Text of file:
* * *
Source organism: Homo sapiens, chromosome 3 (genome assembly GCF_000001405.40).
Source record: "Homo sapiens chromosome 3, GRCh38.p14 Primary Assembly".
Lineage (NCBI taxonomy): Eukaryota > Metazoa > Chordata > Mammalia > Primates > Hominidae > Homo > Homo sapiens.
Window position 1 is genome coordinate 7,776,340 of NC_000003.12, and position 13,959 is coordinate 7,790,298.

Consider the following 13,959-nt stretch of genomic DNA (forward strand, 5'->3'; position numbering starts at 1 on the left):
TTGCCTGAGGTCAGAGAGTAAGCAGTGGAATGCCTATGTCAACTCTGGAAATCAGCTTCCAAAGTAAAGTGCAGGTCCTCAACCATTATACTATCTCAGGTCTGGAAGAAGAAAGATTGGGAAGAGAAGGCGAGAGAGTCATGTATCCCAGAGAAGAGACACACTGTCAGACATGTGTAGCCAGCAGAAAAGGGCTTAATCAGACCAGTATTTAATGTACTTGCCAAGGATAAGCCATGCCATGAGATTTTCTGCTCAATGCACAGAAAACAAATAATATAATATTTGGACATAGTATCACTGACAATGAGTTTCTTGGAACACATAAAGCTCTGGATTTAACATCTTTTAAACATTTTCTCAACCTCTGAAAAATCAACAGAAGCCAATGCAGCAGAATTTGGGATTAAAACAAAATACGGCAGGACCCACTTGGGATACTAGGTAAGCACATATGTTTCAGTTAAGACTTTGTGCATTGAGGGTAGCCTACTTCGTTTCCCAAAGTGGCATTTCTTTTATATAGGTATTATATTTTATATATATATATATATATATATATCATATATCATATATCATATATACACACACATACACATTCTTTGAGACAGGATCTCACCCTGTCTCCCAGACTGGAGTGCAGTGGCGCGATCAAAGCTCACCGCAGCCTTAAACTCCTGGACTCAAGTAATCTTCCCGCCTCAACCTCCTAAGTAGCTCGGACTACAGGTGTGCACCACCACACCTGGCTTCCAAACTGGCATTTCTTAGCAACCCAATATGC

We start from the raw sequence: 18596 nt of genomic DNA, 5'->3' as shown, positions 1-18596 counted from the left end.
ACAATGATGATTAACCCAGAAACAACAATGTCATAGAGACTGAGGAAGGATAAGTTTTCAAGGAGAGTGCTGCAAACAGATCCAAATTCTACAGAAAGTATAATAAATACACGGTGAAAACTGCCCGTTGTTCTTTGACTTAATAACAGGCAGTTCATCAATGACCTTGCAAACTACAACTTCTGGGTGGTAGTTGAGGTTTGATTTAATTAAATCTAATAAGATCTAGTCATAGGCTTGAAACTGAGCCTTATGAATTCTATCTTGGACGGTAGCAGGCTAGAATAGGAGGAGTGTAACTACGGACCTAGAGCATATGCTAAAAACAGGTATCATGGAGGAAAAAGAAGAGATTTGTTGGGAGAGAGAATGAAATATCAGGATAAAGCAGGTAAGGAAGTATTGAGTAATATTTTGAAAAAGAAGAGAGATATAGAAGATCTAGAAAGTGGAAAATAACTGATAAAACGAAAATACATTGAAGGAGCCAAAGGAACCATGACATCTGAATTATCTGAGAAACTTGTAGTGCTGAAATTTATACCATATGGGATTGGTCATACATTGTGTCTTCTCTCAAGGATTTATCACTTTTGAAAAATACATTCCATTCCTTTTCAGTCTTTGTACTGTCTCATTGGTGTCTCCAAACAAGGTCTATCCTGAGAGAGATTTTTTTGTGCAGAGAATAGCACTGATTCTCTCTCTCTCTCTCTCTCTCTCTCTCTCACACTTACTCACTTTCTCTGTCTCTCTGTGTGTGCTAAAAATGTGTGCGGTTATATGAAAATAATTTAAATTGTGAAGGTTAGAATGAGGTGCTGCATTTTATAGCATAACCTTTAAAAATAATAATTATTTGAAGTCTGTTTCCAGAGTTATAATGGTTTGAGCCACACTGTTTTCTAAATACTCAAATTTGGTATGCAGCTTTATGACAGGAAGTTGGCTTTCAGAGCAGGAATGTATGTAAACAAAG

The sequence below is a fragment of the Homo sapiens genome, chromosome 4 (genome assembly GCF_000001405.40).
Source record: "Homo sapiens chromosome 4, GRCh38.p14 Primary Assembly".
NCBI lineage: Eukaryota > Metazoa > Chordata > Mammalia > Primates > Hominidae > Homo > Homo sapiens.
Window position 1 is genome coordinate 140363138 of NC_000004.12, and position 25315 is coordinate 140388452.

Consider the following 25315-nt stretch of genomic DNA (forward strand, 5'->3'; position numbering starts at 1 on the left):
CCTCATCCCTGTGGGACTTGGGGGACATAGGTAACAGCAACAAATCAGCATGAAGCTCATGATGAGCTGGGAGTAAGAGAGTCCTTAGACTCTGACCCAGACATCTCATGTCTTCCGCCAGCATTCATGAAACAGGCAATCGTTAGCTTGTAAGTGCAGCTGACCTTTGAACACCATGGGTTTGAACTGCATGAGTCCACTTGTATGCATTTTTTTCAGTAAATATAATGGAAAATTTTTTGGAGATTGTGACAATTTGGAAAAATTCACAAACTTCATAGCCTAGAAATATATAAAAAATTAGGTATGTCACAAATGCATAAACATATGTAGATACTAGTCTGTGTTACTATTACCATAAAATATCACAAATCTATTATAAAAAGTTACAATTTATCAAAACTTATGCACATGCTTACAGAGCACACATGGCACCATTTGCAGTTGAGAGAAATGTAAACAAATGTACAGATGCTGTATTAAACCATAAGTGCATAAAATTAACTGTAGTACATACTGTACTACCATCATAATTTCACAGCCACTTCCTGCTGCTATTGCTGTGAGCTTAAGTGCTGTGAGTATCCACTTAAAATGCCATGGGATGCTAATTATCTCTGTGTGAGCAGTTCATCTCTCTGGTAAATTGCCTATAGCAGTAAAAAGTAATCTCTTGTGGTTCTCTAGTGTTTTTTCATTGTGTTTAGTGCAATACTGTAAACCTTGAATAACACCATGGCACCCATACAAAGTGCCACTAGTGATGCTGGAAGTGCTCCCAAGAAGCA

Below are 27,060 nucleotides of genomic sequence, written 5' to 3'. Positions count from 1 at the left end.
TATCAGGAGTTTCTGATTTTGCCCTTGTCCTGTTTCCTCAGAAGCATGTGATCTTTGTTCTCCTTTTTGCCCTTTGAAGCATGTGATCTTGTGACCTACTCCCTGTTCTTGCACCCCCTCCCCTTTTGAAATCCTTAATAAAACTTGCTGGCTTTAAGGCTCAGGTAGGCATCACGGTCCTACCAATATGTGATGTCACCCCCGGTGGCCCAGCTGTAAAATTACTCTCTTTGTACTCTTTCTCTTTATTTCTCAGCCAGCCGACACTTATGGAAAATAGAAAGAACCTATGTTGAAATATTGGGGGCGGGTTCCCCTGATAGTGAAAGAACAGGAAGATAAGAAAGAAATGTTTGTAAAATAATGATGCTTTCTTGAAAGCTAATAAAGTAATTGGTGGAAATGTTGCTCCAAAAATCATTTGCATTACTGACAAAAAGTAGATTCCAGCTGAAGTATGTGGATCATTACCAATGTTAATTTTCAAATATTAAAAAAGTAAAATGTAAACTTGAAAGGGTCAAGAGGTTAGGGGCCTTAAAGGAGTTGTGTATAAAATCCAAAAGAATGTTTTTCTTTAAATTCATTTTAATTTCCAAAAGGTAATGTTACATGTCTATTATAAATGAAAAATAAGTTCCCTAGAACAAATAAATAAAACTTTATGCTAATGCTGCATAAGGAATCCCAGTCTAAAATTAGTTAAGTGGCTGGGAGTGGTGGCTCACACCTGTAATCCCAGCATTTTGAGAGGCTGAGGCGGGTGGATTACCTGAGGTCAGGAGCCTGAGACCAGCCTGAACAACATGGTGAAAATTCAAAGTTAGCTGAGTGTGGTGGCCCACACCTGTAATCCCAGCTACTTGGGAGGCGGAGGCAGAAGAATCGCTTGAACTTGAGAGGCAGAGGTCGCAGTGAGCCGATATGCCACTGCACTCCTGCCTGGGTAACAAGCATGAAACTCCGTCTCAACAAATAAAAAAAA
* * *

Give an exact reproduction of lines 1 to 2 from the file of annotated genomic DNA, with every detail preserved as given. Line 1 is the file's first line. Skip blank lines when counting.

Source organism: Homo sapiens, chromosome 3 (genome assembly GCF_000001405.40).
Source record: "Homo sapiens chromosome 3, GRCh38.p14 Primary Assembly".